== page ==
An Odyssey through multicultural Australia

An Odyssey through multicultural Australia

Review: ‘A Multicultural Odyssey’ A Memoir (almost) sans regrets by James Houston OAM.

From childhood reminiscences conjuring up a simpler era without becoming mired in nostalgia, to his incisive reflections on the current direction of Australian society, Jim Houston is forever the keen observer with an analytical mind and broad grasp of important issues. Even at the age of five his reasons for choosing Christian belief evinced a simplified grasp of the compelling logic of Pascal’s wager. 

Bonded to the education system in his early working years, Jim’s language skills opened teaching stints in England and Germany. Returning to Australia in a public service role he wrote ground-breaking French textbooks in a stimulating team environment, saying ‘It was pure joy to have found a calling that fitted my soul so well.’

This phase of work was followed by a move to immigration which led to the most politically and socially enthralling part of Jim’s story.  Jim describes the joy and heady optimism of the Whitlam years and the development of his own role as a speechwriter with the beneficial penchant for meeting deadlines. It is in this role that he wrote the pivotal speech defining Multiculturalism delivered by Al Grassby in Melbourne in August 1973.

Jim was ideally situated to write this, having travelled the country interviewing thousands of leaders of migrant organisations and churches in his department’s National Groups Survey quest to better understand the migrant experience from the inside. This was amid a policy shift from Assimilation to a search for a policy more respectful of the cultural distinctives people brought with them to Australia.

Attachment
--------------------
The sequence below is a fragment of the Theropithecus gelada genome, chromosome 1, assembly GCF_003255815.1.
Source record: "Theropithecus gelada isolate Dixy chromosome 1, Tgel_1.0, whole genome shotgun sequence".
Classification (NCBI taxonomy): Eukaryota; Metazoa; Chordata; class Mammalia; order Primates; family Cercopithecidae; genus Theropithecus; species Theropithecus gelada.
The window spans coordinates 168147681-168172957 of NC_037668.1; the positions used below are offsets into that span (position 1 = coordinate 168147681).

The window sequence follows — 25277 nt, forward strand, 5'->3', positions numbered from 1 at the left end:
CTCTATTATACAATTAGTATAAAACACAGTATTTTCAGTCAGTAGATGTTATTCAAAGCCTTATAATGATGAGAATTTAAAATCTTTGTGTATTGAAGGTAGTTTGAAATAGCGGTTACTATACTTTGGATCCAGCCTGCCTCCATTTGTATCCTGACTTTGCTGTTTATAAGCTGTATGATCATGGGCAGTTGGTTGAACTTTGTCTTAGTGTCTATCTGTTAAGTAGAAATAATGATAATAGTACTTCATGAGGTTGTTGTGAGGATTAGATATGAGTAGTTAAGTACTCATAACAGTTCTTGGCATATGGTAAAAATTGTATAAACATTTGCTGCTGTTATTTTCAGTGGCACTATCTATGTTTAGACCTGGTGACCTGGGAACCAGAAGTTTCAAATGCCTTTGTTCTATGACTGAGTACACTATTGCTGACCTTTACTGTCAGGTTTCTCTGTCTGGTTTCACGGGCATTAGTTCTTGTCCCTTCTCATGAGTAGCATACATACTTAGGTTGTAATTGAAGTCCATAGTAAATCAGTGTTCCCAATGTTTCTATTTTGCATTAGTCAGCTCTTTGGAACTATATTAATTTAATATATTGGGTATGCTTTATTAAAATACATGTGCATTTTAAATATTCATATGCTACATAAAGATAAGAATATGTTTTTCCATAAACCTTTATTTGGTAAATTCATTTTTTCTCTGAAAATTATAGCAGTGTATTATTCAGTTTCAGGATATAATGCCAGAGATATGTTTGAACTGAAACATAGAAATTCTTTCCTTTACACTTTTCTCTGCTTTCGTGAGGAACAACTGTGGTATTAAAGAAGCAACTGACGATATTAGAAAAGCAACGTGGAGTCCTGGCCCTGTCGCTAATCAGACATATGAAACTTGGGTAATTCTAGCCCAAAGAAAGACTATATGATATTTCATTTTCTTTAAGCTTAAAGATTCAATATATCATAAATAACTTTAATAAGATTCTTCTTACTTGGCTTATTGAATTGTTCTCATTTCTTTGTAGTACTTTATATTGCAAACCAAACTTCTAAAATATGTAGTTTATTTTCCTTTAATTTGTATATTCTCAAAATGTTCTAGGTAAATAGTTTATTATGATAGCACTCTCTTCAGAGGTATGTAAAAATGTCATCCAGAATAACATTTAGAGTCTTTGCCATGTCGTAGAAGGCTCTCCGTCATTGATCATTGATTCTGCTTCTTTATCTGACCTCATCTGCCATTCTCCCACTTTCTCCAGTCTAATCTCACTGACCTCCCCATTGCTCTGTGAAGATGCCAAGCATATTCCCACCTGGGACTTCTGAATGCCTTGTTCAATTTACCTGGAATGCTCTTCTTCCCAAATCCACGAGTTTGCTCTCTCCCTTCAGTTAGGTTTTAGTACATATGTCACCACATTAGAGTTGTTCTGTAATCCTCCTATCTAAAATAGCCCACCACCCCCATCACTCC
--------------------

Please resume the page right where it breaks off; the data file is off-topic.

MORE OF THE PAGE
Another fascinating section of the book describes Jim’s encounters with aboriginal communities on his travels to Ceduna, Yalata mission and other rural areas to bring news of the Racial Discrimination Act and its implications to remoter regions of Australia. This is a disturbing expose of the reality of a practical apartheid in our own backyard late in the 20th century.

Just when you think the climax of this incredibly full and productive public servant’s life has been reached, Jim is led in a creative new direction. In Bishop David Penman Jim found a soul mate in terms of passionate advocacy for multiculturalism – properly and compassionately understood. However, he concludes that he was ‘before his time’ following the lack of response to his attempts to awaken the church to the multicultural context in which it is now ministering.

He heeded the call to ordination and from there embarked on a significant and challenging ministry in the place teasingly described to him by Bishop Penman as ‘the worst parish in the diocese.’ Dallas. With creativity, compassion and dependence on God, Jim and his long suffering and extremely capable wife Marjorie, grew an insular and aging parish into a thriving community hub and haven for people of widely divergent cultures and socio-economic circumstances. This was a practical outworking of his career pursuit and passion for the embrace by Australians of multiculturalism.

A particularly intriguing section of Jim’s book is his reflection upon the rise of the Charismatic movement which he experienced through the pioneering ministry of the O’Connor Methodist / Uniting Church during the family’s growing years in Canberra. Jim’s commitment to his faith and the integrity of his response to the move of the Spirit which he experienced in this vibrant and radical church community is nothing short of inspiring.

This book deserves a wide readership. Beautifully written, it is profound in the broad scope of the major political and social issues of the time that it covers from a uniquely personal insider’s perspective. I couldn’t put it down.

‘A Multicultural Odyssey’ A Memoir (almost) sans regrets is available now

Rev. Wayne Walters

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